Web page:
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Asylum Seeker Who Wrote Book on WhatsApp From Australian Detention Center Wins Literary Prize

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An asylum seeker who wrote a book using WhatsApp while in an Australian detention center on an island in the Pacific has won one of the nation’s most prestigious literary prizes.

Behrouz Boochani’s book, No Friend But the Mountains: Writing from Manus Prison, was awarded the 2019 Victorian Prize for Literature, worth $100,000 Australian dollars ($72,650). It also scooped up the prize for non-fiction at the same award ceremony, worth a further $25,000 Australian dollars ($18,160).

Boochani is still detained on Papua New Guinea’s Manus Island, but the detention center he wrote the book from has since been shut down after a controversy over its conditions.

He was unable to pick up the award in Melbourne because he is still not allowed into Australia. “In some ways I am very happy because we are able to get attention to this plight,” Boochani told the BBC. “But on the other side I feel that I don’t have the right to have celebration – because I have many friends here who are suffering in this place.”

The prize represents “a victory against the system that has reduced us to numbers,” he told the Guardian.

The book was mainly written in Farsi, a language of Iran from which Boochani is a refugee, and translated by Omid Tofighian, the recipient of Boochani’s WhatsApp messages.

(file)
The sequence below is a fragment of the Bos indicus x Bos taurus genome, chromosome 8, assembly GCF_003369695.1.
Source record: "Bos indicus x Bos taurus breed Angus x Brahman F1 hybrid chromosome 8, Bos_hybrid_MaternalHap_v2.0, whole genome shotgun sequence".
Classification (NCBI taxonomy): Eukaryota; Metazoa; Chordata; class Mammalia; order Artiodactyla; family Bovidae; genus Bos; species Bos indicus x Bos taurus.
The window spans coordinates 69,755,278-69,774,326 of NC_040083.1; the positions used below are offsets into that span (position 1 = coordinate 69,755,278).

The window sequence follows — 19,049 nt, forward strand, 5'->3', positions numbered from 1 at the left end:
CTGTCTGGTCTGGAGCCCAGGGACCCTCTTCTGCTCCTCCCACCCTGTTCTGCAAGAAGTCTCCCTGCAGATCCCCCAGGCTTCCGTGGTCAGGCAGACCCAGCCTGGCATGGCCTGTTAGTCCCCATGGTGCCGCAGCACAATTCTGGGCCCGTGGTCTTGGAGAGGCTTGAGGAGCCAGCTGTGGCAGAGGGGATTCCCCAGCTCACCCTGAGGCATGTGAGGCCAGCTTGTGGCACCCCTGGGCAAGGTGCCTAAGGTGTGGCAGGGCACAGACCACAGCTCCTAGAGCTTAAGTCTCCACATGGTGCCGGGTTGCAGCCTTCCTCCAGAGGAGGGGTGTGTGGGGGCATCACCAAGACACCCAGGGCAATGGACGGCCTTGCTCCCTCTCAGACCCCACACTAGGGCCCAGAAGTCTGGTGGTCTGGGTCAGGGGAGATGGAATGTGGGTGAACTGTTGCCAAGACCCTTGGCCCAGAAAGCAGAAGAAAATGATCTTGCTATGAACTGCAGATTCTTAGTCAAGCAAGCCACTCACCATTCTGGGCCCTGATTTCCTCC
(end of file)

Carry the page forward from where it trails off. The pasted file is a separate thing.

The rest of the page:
“WhatsApp is like my office,” Boochani told the BBC. “I did not write on paper because at that time the guards each week or each month would attack our room and search our property. I was worried I might lose my writing, so it was better for me to write it and just send it out.”

Australia’s hardline immigration policy has come under harsh criticism from rights groups. The government says asylum seekers who arrive by boat must be housed outside of Australia’s borders while their claims are pending, and must not be allowed to resettle in Australia even if they are found to have a genuine claim to refuge under international law.

The Manus Island detention centers became symbols of Australia’s inhumane treatment of asylum seekers at the time Boochani was writing his book. Amnesty International called conditions there “hellish.”

After the center Boochani was housed in was closed down in 2017, Amnesty said refugees had not been moved to better quarters. “Instead of implementing new and creative ways to shirk its responsibility and violate international law, the Australian government must end this willful policy of cruelty and neglect,” the rights group said. “It must do the only safe and legal thing, which is to bring these men to its own shores and offer them the protection they need and deserve.”

Victorian Prize judges called No Friend But the Mountains “a stunning work of art and critical theory which evades simple description.”

“The writing is beautiful and precise, blending literary traditions emanating from across the world, but particularly from within Kurdish practices,” they said.

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Write to Billy Perrigo at billy.perrigo@time.com